Shane Lewis Battles Murphy's Law To Finish The Rolex 24 At Daytona
Daytona Beach, February 8, 2011: Shane Lewis understands 24 hour races are a battle against the age old saying “If something can go wrong, it eventually will”. He has competed in plenty of them to know it can be a struggle, and Daytona showed no mercy to him and his teammates. This race proved to be a huge challenge to the drivers and crew of the #65 car, battling pit fires, transmission woes, errant Mazdas. Even Mother Nature got involved to wreak havoc on the small Georgia-based team at this year’s Grand Am Rolex 24 Hour race.
Lewis had an outstanding start from 5th position when the green flag waved 3:30 Saturday afternoon. He battled an awesome thirty car field and held strong in the top 6 until a transmission problem struck the team’s 997 Porsche. “We had a problem with the ECU, the electronics went bad,” stated a disappointed Lewis who saw his best efforts at holding a top 5 position slowly fade during a long pit stop starting what would become a race-long battle with the car’s systems that control the transmission and dash.
The field was also not kind to the Chris Smith Racing Cystic Fibrosis #65 car, as it was struck multiple times in aggressive traffic. Both co-drivers Mitch Pagerey and Tom Sheehan were hit while trying to make up laps from the electronic problems with one of the incidents taking out the whole left rear quarter of the car. After a two hour stop to the garage at 2am to replace the left rear upright and adjoining chassis parts, the car was down to 20th place and finishing the race became difficult at best as the car crabbed down the banking. However, the drivers and crew took on the challenge with high spirits and kept fighting back. Little did they know that the battle had just begun, and it was becoming more and more difficult to keep the car on track.
During a driver change from Sheehan to Pagerey in the middle of a very cold night, the car decided to heat up the pits by catching the overflow fuel on fire. A quick ignition source from a headlight wire sparked the fuel into a short-lived fireball. The crew rapidly put out the fire and got Pagerey out, but the car was then drenched in fire suppressant material. The repairs and clean up were made on pit lane, but another couple of laps were lost. The team still hoped to make up some of those laps under caution period wave bys, but luck was not with the team with track positions at the time the ever-present yellow flags fell.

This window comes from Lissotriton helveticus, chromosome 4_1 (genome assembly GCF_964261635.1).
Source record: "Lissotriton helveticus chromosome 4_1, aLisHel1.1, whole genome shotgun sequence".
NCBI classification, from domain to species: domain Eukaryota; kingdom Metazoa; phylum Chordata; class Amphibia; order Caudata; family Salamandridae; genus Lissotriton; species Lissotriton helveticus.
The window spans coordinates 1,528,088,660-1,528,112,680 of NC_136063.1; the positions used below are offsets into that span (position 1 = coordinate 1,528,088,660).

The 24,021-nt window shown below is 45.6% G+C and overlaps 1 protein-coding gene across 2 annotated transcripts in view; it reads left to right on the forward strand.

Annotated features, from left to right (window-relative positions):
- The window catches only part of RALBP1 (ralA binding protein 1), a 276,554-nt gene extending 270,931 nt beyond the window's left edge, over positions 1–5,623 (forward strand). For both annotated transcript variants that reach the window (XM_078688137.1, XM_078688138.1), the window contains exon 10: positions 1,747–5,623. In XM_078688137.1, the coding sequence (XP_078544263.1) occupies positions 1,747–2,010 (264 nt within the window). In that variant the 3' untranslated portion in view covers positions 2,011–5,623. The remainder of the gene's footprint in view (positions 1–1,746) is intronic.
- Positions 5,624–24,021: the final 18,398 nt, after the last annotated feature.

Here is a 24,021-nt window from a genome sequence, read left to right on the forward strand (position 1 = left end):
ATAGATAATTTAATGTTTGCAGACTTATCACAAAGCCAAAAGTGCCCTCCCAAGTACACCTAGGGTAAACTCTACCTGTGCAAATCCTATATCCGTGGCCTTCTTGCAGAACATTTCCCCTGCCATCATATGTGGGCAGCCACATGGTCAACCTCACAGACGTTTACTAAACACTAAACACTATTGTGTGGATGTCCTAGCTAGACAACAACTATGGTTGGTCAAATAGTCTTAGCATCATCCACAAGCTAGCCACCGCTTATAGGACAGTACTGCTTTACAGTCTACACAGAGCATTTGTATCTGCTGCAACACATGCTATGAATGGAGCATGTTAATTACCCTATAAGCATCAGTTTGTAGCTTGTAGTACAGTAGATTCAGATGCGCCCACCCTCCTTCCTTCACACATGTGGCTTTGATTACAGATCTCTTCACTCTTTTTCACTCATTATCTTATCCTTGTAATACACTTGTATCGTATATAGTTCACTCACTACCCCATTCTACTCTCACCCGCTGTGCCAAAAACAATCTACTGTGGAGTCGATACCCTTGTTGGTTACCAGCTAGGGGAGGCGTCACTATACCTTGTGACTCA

At 5am, a tired crew was forced to deal with something more unexpected than a broken part on the car or battle damage in a 24 hour race– fog had set in. For the first time in the history of the race, an unprecedented three hour long caution period bored drivers and crew to near comatose proportions. Both Pagerey and newcomer Tyler Wolfson split the ugly duty of driving around behind a pace car for hours when tired from a lack of sleep. The crew tried to keep the spirits of the drivers up until Grand-Am decided the visibility was good enough to see through the pea soup that had descended on Daytona International Speedway for hours allowing Wolfson to do a short stint under green. As the daylight hours approached, Lewis took over the drivers seat getting some good running in until the clutch failed on the car.
“We have had it all,” said a very tired Shane Lewis in his paddock garage Sunday morning. “From a pit fire, to being hit on the racetrack, to electrical problems, to a three hour caution period. It has been a real struggle at this race, but the team is still fighting to make the finish.”
The new clutch only lasted a few driving stints, and the car again was in the garage for another clutch change. The crew refused to quit, knowing they could not win the race they threw all their efforts into finishing the race, not just for the drivers or for the team, but for the Cystic Fibrosis Foundation. The team efforts raised money for the Cystic Fibrosis foundation for the owner’s daughter, Haley. They worked fast and hard to get the new clutch in and put Pagerey back on track within 2 hours. The car survived to another driver change and Shane got in to make the last stint one to remember. As Lewis took the car to the checkered flag, the whole Chris Smith Racing team cheered with every last ounce of energy they had after enduring the grueling long 24 long hours of racing at Daytona.
“Sometimes you wonder how you can do this, race 24 hours in a row, pushing the limits of man and machine for what can often turn out to be a tough finishing position, no matter how fast you drove or how well you prepared the car, “ Lewis said after the race. “You keep doing it though. You just keep coming back and keep fighting every year, knowing winning a 24 hour race is one of the highest accomplishments in racing because it is just that difficult to win.” And he should know, he won the 24 Hours of Nurbürgringlast year. “I can never back away from a challenge!” he grinned, almost as largely as he did when he crossed the finish line at 3:30pm Sunday afternoon, at the end of his twenty-ninth 24 hour race.